The General Services Administration is doing a poor job of tracking federal property and is making it hard for Congress to make well-informed budget decisions about the government's real estate holdings, according to a new report by the General Accounting Office.
GSA maintains a governmentwide database of hundreds of thousands of federal real property assets located around the world, including embassies, office buildings, laboratories, courthouses and post offices. But the information contained in the database is "unreliable and limited in usefulness" GAO said in its report, "Federal Real Property: Better Governmentwide Data Needed for Strategic Decisionmaking" (GAO-02-342).
Every year, GSA polls 31 federal agencies that own property to get updated information about the agencies' holdings, including the address, square footage and property type. GAO found that information on only five of the 31 agencies was consistently updated during fiscal years 1997 to 2000. At least nine of the 31 agencies had not updated this information since before fiscal 1997.
"GSA's annual reports on the worldwide inventory were of minimal value when issued and do not reflect the diverse and constantly changing nature of the huge federal real property inventory," the report said.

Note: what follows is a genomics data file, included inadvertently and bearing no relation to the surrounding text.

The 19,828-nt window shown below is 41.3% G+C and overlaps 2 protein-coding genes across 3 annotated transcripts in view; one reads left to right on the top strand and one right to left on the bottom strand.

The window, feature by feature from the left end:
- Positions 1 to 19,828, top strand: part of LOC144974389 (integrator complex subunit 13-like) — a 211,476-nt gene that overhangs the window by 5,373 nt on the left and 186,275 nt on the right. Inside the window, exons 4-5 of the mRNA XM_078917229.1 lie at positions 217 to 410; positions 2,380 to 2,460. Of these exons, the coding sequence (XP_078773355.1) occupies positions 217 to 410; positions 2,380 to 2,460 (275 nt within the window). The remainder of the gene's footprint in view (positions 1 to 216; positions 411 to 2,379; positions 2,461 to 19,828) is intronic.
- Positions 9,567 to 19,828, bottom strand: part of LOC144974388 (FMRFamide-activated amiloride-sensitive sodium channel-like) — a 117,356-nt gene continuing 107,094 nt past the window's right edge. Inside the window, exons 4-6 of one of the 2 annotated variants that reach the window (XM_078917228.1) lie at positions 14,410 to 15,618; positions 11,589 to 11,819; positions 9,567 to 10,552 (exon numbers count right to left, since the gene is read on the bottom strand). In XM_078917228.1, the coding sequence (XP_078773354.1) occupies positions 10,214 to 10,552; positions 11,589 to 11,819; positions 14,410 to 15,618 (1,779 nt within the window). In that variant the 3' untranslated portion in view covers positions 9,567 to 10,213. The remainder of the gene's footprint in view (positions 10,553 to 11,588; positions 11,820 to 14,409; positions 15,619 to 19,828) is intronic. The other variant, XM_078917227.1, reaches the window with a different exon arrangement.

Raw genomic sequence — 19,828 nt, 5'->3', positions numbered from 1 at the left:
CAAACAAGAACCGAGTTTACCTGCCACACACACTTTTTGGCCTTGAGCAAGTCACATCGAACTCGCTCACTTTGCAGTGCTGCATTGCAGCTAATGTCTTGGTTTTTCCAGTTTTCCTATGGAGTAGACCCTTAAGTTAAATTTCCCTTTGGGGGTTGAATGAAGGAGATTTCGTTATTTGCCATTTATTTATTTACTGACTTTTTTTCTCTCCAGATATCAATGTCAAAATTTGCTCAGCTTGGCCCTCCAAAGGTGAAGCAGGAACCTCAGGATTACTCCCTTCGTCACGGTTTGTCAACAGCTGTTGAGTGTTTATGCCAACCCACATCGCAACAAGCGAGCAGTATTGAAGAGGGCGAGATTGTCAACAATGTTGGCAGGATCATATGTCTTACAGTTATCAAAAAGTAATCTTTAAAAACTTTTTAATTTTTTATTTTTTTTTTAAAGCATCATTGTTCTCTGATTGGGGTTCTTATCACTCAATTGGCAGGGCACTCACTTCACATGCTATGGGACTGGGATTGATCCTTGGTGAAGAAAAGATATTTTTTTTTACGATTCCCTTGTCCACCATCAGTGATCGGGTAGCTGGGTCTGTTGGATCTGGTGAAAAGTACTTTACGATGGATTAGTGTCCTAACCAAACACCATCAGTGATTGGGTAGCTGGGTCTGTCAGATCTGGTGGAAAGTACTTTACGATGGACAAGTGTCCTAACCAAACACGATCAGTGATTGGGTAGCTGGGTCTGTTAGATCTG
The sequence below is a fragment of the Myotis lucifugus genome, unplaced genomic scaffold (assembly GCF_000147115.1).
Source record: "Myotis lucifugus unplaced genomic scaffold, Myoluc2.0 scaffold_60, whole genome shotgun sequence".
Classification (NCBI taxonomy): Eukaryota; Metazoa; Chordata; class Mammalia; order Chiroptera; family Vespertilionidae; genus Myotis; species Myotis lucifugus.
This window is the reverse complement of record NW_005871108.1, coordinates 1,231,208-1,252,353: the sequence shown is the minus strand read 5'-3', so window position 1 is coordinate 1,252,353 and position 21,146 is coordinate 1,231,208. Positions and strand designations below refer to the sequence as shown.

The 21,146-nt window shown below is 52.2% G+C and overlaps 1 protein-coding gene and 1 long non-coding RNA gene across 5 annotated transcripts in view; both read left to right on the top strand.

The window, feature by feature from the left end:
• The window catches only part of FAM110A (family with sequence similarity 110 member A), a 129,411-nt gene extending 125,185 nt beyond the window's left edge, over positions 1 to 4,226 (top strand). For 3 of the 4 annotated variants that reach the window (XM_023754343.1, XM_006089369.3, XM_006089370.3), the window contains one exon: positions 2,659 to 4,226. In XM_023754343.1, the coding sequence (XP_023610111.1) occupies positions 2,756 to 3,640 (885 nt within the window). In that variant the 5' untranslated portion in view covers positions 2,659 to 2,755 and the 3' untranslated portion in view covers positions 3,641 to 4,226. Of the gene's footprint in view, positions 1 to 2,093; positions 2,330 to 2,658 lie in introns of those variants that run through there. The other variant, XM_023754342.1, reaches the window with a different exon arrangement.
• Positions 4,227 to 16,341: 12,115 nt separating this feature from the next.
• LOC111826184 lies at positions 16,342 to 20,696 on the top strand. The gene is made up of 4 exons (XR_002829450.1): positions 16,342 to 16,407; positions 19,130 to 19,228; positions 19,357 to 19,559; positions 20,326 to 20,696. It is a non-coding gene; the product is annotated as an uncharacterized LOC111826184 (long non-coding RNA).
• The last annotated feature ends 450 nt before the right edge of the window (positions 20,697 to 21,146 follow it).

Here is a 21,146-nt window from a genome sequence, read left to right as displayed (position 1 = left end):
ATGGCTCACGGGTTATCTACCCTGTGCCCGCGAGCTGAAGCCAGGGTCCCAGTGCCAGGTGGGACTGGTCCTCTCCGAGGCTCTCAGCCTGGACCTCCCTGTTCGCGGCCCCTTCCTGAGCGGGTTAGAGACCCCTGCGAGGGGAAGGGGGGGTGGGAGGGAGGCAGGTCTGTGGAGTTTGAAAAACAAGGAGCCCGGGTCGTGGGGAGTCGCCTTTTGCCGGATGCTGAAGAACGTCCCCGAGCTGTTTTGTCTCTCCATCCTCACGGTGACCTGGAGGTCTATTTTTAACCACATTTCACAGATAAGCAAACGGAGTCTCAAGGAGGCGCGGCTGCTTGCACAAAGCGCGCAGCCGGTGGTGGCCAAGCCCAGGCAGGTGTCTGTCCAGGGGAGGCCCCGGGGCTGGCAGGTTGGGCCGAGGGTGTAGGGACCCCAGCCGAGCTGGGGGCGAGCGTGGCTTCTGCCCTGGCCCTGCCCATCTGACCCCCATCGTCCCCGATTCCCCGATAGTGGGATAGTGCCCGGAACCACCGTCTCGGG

According to GAO, Congress and officials at the Office of Management and Budget don't have the information they need to make informed budgeting and property management decisions. To make better decisions, budgeters need to know what property is owned, where the property is located, how much the property is worth, what the overall costs of maintaining the property are, and what is being done to protect and preserve it.
Part of the problem rests with the agencies. A 1983 executive order required agencies to maintain inventories of their property, but, for various reasons, many agencies have done it poorly, according to GAO. For example, an August in-house GAO report found that the Defense Department, which holds the most federal property, reported inaccurate and incomplete data to GSA.
GSA has suspended reporting requirements for 2001 while agency officials pursue remedies. For starters, the agency is setting up a real-time database so that needed information can be accessed at any time.
GSA should also set up performance goals and give stakeholders and decision-makers an action plan detailing time frames, estimated costs and needed resources for getting better real property data, the report said.